Learn how to make felt pumpkins to decorate for fall. These felt pumpkins are easy to make and can be made in any color to coordinate with your fall decor.
You might also like this post on how to paint bronze pumpkins.
As much as I love summer, there’s just something about fall that gets me excited. The cooler weather means fires, cozying up, and crafts.
Even though it’s 90 degrees out and my kids haven’t started school. I made some pumpkins to maybe encourage those cooler temps to arrive. Here’s hoping it works!
One of the pumpkins is made with velvet. I used the exact same process. See notes at the bottom of the post.
How to Make Felt Pumpkins for Fall
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- 12 x 18″ sheets of wool felt* (Toffee, Babbling Brook, Moss Green, Blushing Bride, Mediterranean Mist)
- Embroidery floss
- Embroidery needle
- Fiber fill
Why use wool felt?
- Quality. I love wool felt for the same reason that I love nice paintbrushes. It’s a superior product, so it’s easier to work with. Wool felt will not stretch the way that acrylic felt does. Since it doesn’t stretch, it will hold the stitches better. Once you use wool felt, you’ll never go back.
- Colors. The range of colors is even better than the acrylic colors. This product features muted colors, but wool felt is available in brighter colors as well.
- Durability. Wool felt is incredibly durable. Even though these felt pumpkins are just for decor, I live in a home with children. They will inevitably become toys and get thrown around. Wool felt holds up better to abuse than acrylic felt.
Each 12 x 18″ felt sheet will make one 3″ pumpkin. For larger pumpkins, you need larger sheets of felt or fabric.
Making the Pumpkin
- Fold your felt to form a square.
- Freehand cut an arc to form a circle. It doesn’t matter if it’s not perfect or even oval-shaped.
- Embroidery floss comes in strands of 6 threads. After cutting about 20″, separate the floss into two 3 thread sections. It’s easiest to do this in the middle of the strand, rather than the ends. The ends tangle more.
- Thread your needle, leaving one end loose and knotting the other end.
- Stick the needle through the edge with the knot on the inside. Use a running stitch to gather the fabric. A running stitch just means to go in and out. I found that longer stitches (about 3/4″ long) were easier to work with. My stitches were about 1/4″ from the edge.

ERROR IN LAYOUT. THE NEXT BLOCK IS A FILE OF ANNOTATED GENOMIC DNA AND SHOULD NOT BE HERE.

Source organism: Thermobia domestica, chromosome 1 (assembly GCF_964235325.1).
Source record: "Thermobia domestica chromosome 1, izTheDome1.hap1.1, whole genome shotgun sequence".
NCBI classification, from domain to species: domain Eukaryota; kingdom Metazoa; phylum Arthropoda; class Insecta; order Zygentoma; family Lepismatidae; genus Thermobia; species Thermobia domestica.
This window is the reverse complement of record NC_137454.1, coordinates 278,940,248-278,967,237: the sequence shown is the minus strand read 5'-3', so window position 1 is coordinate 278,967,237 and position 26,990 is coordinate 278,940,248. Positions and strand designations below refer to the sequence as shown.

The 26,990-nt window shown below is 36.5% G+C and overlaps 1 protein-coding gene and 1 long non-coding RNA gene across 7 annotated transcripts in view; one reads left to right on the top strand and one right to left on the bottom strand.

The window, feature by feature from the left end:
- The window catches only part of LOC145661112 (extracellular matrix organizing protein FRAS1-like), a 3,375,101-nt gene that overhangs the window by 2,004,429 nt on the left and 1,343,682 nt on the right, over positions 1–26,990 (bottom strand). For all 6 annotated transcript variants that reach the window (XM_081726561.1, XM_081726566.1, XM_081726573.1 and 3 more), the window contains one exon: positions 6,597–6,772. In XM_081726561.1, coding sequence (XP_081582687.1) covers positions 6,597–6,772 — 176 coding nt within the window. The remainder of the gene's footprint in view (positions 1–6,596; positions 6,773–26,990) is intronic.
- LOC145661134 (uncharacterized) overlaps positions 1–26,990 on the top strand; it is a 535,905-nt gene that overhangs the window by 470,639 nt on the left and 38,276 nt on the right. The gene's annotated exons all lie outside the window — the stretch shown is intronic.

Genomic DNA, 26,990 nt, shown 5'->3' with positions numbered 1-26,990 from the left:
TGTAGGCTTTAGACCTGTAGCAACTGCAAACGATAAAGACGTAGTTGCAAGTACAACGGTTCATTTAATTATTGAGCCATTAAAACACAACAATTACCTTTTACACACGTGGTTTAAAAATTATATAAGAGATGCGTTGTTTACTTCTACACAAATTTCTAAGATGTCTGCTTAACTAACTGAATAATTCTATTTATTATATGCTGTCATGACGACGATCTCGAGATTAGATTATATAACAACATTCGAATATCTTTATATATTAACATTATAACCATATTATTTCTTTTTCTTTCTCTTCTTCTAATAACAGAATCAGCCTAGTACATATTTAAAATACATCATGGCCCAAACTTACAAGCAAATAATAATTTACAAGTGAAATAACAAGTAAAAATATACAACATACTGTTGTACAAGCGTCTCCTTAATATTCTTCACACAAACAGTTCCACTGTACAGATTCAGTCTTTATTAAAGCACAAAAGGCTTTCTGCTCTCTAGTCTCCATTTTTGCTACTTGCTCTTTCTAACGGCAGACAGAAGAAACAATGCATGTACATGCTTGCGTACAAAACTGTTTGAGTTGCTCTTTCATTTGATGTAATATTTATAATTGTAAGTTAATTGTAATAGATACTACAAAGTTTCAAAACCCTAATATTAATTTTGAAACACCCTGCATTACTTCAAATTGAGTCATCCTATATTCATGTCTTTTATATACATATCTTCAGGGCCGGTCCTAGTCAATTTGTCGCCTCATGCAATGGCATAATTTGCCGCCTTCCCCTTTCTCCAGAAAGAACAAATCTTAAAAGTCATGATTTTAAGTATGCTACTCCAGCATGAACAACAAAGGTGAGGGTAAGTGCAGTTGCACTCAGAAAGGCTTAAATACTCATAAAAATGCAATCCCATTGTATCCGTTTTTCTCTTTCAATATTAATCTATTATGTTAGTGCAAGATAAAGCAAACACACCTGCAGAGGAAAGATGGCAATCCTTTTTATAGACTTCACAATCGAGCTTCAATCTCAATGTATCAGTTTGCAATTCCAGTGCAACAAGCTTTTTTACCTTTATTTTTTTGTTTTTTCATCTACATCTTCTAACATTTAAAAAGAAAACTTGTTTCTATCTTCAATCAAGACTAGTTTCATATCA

- When you have stitched mostly around the circle, tighten the stitches, leaving a gap in the middle.
- Fill the gap with fiberfill. When using fiberfill, don’t ball it up. Just grab a wad of it and stuff it in. Fill it as full as you can.
- Finish stitching the edges and tighten the string. If the pumpkin is still loose, fill it with more fiberfill. You want a nice plump pumpkin.
- When the pumpkin is full, tighten the gathers and sew the last gathered pleat to the first gathered pleat and knot it.
- Take the needle and stick it through the center of the pumpkin so that it emerges on the underneath. Pull it tight and stick the needle back through.
- Make a stitch on the edge of the pumpkin gathers to hold that tight stitch for the bottom.
Optional: Use the embroidery floss to create lines on the pumpkin. Just like in step 10, you will stick the needle through the center of the pumpkin.
When it comes out of the bottom, wrap it around to the top, and repeat sticking the needle through the center, spacing the thread lines equally around the pumpkin.
Tie it off in the gathered edge.
Making the Stems and Leaves
- The leaf is shaped like this. You can make different shapes, but I wanted to keep mine very simple.
- The stem is a small rectangle. You can cut it with angled sides to form a trapezoid shape if you want a fatter stem bottom. Some of my stems are thin and some are thicker. Each stem is about 3″ tall.
- For the fatter stems, I gathered the top edge just like the pumpkin.
- Then I turned the pleats to the inside and folded the felt rectangle length-wise.
- Then I sewed the edges together. Evenly spaced stitches look nicer.
- When you’re about halfway done with the stem, shove some fiberfill into it. For thin ones, I used a small cuticle stick to shove it in.
- Finish sewing and knot it at the end.
- For thin stems, I started by turning the top edge down and sewing the sides.
Attaching the Stems and Leaves
Attaching the stem is not a fun process, but it’s do-able. I prefer attaching the stem first and then the leaves to cover any mistakes I made. 😉
Use thread the same color as the pumpkin to hide the stitches better.
Squish the pumpkin to be able to sew the ends of the stem to the gathered part of the pumpkin.
When you’re done sewing, knot it and cut the thread.
Gather the pumpkins and sew them together. Then sew the leaves to the pumpkin around the base of the stem.
If they’re too floppy, you can use a tiny stitch in the middle of the leaf to attach the leaf to the pumpkin.
Alternative Version Using Fabric
You can use the same technique for other fabrics, like my velvet pumpkin. Other fabrics are softer to work with, but the felt has more weight.
Patterned fabrics would also look cool.
So what do you think about my felt pumpkins?
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